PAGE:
Journal Information
Vol. 63. Issue 3.
Pages 268-274 (July - September 2019)
Share
Share
Download PDF
More article options
Visits
...
Vol. 63. Issue 3.
Pages 268-274 (July - September 2019)
Systematics, Morphology and Biogeography
DOI: 10.1016/j.rbe.2019.06.002
Open Access
Gut anatomy of the worker caste of Neotropical genera Cylindrotermes Holmgren and Hoplotermes Light (Infraorder Isoptera, Termitidae)
Visits
...
Mauricio Martins Rocha
Corresponding author
mmrocha.cupim@gmail.com

Corresponding author.
, Carolina Cuezzo
Universidade de São Paulo, Museu de Zoologia, São Paulo, SP, Brazil
Article information
Abstract
Full Text
Bibliography
Download PDF
Statistics
Figures (11)
Show moreShow less
Abstract

Studies over the last six decades have shown that the gut anatomy of the termite worker caste provides a valuable set of taxonomic characters. However, the gut anatomy of most American termitine taxa is still little known. This study investigated the anatomy of the worker gut of the Neotropical termitine genera Cylindrotermes Holmgren and Hoplotermes Light. We provide descriptions and illustrations of the gut in situ and the cuticular ornamentation of the gizzard, enteric valve, and first proctodeal segment for both genera.

Keywords:
Enteric valve
First proctodeal segment
Gizzard
Termite
Worker caste
Full Text
Introduction

With 63 genera and 643 living species worldwide (Constantino, 2019), the Termitinae is a heterogeneous group of termites, without diagnostic characters supporting it as a clade among Termitidae subfamilies (Bourguignon et al., 2017). The subfamily is represented in the Neotropical region by 20 genera, occurring from the southern United States (GnathamitermesLight, 1932; HoplotermesLight, 1933) to southern Argentina (OnkotermesConstantino, 2002). Three of these genera are cosmopolitan (AmitermesSilvestri, 1901, MicrocerotermesSilvestri, 1901, and TermesLinnaeus, 1758).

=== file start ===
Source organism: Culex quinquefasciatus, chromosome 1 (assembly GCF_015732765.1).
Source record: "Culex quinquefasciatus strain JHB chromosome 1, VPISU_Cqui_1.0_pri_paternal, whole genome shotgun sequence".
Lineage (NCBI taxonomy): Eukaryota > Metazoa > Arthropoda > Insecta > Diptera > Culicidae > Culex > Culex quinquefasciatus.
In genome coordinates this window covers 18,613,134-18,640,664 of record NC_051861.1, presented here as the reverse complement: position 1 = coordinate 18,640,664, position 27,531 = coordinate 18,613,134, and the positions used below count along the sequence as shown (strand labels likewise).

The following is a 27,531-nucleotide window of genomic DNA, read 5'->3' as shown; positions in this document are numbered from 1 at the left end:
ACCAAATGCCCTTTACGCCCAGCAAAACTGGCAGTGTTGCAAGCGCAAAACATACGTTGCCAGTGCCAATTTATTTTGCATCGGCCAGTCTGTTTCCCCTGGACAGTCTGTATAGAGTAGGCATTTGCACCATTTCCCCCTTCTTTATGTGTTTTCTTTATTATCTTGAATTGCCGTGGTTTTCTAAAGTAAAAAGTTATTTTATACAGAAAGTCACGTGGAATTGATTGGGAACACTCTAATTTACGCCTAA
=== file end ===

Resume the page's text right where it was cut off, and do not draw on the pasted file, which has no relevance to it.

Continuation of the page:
The South and Central American genus CylindrotermesHolmgren, 1906 was proposed based on specimens collected in Bolivia, during the Nordenskiöld expedition (1904–1905). One century later, Rocha and Cancello (2007) revised the genus and described three new species, based on the external morphology of the soldier and worker castes from Brazilian samples, and redescribed four of the five previously described species (except the type species Cylindrotermes nordenskioldiHolmgren, 1906). Noirot (2001, Fig. 12d) illustrated an unidentified species of Cylindrotermes, with brief comments on internal structures. With a total of eight nominal species now recognized within Cylindrotermes, the geographical distribution of the genus ranges from the rainforest of southern Central America (Costa Rica) to the savannas (Cerrado) of South America. Cylindrotermes species form small colonies, frequently found inside dry dead wood (small trunks and dry sticks on the ground). There are reports of damage to roots and stems of sugarcane caused by members of the genus (Miranda et al., 2004).

Hoplotermes is an uncommon monotypic termite genus, with Hoplotermes amplusLight, 1933 as the type-species, described from the external morphology of the soldier and worker castes of specimens from western Mexico; the imago caste remains unknown. The gut anatomy of Hoplotermes has never been described. The genus has been recorded in Costa Rica, Guatemala and Nicaragua (Krishna et al., 2013). Colonies of this species are found in wood, under rocks, or cow dung; they build earthen chambers and passageways in, on and near attacked wood (Light, 1933).

Characters of the worker caste digestive tube have come to be widely recognized as key resources for taxonomy over the last six decades (Noirot and Kovoor, 1958; Sands, 1992, 1998; Noirot, 2001), and their description has been mandatory for taxonomic studies in the last two decades. Although many genera are reasonably well represented in museums, the internal morphology of many species is still unknown. To help to fill these lacunae, we provide detailed descriptions and illustrations of the worker gut of seven species of Cylindrotermes and H. amplus, including the gut coiling in situ and the cuticular ornamentation of the gizzard, enteric valve, and first proctodeal segment.